How to Limit Adobe Flash to Run Only When Needed

How to Limit Adobe Flash to Run Only When Needed

Adobe Flash is one of those necessary evils. The plugin is constantly being hit by security vulnerabilities, requiring frequent updates. It’s not the most stable kid on the block, often freezing or crashing. Yet it’s still used by many websites to run videos, animations, and similar content despite a decided move toward HTML5 as an alternative. But you don’t have to live with Flash on a permanent basis. You can disable it in your browser and run it only on an as-needed basis. Let’s see how to do this with the three major browsers: Microsoft’s Internet Explorer, Google Chrome, and Mozilla Firefox.

Internet Explorer

In Internet Explorer, click on the Tools menu and then click on the command for Manage add-ons.

Make sure that under Add-on types, the first category for Toolbars and Extensions is highlighted. On the right pane, look for and double-click on the setting for Shockwave Flash Object.

In the More information window, click on the button to Remove all sites and then click Close and then Close again. That move blocks the Flash plugin from running on all websites unless you specifically okay it for each individual site.

Google Chrome

In Chrome, type chrome://settings/ in the address field to open the browser’s settings.

Scroll to the bottom of the page and click on the link to “Show advanced settings…” Scroll to the Privacy section and click on the button for “Content Settings…”


In the Flash Settings window, you can select whether you want Flash to run, if only important Flash content should run, or whether you want to block it entirely.


Mozilla Firefox

In Firefox, click on the Tools menu and then click on Add-ons.

Peruse the list of add-ons until you see the one for Shockwave Flash. At the far right of the entry for Flash, click on the drop-down menu and change the setting to Ask to Activate. Then close the tab for the Add-ons Manager.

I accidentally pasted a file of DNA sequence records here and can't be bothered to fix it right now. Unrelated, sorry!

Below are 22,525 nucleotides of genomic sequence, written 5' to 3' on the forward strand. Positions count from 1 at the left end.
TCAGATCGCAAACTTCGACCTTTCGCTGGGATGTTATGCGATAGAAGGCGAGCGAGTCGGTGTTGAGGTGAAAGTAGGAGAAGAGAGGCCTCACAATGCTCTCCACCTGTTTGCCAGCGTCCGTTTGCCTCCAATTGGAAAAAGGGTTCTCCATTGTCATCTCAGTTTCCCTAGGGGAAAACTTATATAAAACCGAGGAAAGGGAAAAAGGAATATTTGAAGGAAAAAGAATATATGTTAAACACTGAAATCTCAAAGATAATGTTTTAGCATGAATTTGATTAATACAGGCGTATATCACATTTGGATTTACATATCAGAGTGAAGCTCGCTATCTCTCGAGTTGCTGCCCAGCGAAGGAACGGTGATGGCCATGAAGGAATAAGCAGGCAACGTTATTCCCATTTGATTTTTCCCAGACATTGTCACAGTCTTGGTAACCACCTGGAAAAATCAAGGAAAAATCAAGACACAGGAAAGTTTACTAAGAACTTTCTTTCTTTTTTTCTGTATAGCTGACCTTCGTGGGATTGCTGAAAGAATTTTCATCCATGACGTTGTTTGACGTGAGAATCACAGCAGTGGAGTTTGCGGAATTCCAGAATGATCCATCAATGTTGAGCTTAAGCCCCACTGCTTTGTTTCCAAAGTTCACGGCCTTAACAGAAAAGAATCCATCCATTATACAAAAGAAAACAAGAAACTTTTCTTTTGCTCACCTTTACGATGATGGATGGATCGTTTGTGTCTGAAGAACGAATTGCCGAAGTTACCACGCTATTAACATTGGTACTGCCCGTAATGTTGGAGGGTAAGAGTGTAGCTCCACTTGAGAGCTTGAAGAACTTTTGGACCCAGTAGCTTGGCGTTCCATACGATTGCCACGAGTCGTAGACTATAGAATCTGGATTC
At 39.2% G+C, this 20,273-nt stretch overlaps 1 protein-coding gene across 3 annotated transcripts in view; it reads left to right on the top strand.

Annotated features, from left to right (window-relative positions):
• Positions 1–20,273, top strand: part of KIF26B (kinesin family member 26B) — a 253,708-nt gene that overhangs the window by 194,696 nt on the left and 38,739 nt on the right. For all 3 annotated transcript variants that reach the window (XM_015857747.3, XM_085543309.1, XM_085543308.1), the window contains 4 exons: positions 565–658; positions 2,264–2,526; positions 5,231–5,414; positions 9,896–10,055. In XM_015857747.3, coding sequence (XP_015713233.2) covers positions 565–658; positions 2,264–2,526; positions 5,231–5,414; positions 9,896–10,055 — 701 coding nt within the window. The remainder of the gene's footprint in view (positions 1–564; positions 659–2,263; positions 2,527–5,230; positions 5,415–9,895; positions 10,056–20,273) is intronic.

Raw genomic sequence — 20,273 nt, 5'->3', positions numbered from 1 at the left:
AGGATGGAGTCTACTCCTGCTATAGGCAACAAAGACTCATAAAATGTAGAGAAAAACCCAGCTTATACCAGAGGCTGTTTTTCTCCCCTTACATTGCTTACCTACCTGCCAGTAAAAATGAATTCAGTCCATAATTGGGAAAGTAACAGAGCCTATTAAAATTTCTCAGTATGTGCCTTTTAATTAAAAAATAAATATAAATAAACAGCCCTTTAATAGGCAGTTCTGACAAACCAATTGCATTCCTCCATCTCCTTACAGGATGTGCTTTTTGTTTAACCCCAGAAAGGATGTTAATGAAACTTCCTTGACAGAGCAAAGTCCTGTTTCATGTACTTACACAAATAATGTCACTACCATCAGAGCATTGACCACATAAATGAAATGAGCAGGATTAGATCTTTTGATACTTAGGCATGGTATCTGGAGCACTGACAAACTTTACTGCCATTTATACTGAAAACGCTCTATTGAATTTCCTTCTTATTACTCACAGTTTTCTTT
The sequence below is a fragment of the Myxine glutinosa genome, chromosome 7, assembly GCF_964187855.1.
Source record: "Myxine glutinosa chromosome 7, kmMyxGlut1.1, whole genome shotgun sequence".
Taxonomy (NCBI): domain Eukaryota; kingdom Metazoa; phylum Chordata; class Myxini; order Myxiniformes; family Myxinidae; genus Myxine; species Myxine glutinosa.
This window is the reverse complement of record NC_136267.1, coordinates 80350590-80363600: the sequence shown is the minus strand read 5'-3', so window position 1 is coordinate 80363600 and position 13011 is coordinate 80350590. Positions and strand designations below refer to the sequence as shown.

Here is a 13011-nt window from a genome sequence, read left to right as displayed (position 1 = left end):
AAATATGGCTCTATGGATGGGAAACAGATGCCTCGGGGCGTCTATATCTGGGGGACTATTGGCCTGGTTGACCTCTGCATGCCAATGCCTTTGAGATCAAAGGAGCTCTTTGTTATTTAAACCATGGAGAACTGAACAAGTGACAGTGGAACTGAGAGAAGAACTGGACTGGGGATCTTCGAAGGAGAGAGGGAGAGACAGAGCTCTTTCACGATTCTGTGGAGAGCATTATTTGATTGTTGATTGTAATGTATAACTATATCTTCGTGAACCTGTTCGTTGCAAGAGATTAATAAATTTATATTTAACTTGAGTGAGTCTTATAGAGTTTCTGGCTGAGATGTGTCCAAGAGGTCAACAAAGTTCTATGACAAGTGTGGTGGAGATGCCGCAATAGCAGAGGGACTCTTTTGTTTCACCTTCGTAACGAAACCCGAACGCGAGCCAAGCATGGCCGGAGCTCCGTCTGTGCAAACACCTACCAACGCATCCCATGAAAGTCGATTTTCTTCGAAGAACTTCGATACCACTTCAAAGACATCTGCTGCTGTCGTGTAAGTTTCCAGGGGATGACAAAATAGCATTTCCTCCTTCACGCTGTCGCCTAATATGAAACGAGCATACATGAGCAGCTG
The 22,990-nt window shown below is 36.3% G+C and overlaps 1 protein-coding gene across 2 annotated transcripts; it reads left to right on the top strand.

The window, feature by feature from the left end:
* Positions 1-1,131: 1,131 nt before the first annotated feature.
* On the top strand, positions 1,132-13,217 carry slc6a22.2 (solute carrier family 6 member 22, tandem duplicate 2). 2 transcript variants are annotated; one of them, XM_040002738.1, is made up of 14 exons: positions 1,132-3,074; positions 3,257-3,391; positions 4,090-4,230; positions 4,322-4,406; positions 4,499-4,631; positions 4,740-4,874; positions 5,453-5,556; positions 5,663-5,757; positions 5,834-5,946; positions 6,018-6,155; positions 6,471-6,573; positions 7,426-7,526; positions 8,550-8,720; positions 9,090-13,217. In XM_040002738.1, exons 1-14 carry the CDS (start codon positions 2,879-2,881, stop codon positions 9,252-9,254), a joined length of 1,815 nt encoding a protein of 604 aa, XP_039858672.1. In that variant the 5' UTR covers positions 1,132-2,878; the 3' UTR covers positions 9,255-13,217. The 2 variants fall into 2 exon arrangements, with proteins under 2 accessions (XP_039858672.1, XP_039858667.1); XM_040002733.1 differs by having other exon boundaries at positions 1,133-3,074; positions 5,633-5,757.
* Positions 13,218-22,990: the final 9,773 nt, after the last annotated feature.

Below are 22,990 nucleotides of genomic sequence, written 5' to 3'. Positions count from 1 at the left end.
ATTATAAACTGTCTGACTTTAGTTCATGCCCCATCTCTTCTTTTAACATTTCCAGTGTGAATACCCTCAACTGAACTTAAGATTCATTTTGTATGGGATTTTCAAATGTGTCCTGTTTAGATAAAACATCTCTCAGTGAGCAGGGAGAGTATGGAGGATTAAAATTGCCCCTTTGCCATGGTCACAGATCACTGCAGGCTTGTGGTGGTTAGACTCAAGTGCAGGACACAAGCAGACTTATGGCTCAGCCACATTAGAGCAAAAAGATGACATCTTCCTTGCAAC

Browser Tests

Now it’s time to put the browsers to the test by surfing to a page with Flash content. In each of the three browsers, jump to the webpage, which contains Flash content at the top.

In Internet Explorer, you’ll receive a message at the bottom of the browser saying that “This webpage wants to run the following add-on: ‘Adobe Flash Player.'” If you wish to run Flash, then click on the Allow button at the far right of the message. If you don’t want to run Flash on this particular page, then click on the X to the right of the Allow button.

In Chrome, those who selected to block all Flash content will see the message: “Right-click to run Adobe Flash Player” where the Flash content is supposed to play. To allow the Flash content, right-click on the spot and then click on “Run this plugin” from the pop-up menu. To keep Flash from running, simply leave the Flash content area alone. Those who opted to run important Flash content will see it populate here automatically.

And in Firefox, you’ll see a link to “Activate Adobe Flash” where the Flash content is supposed to appear. If you wish to see the content, click on the link and then click on the button for “Allow Now” or for “Allow and Remember.” The “Allow Now” option enables Flash just for this one instance, while the “Allow and Remember” option enables Flash anytime you visit this particular website. To keep Flash under the covers, simply do nothing.

Editor’s Note: This story was updated at 1:45 p.m. ET to correct details about Chrome.


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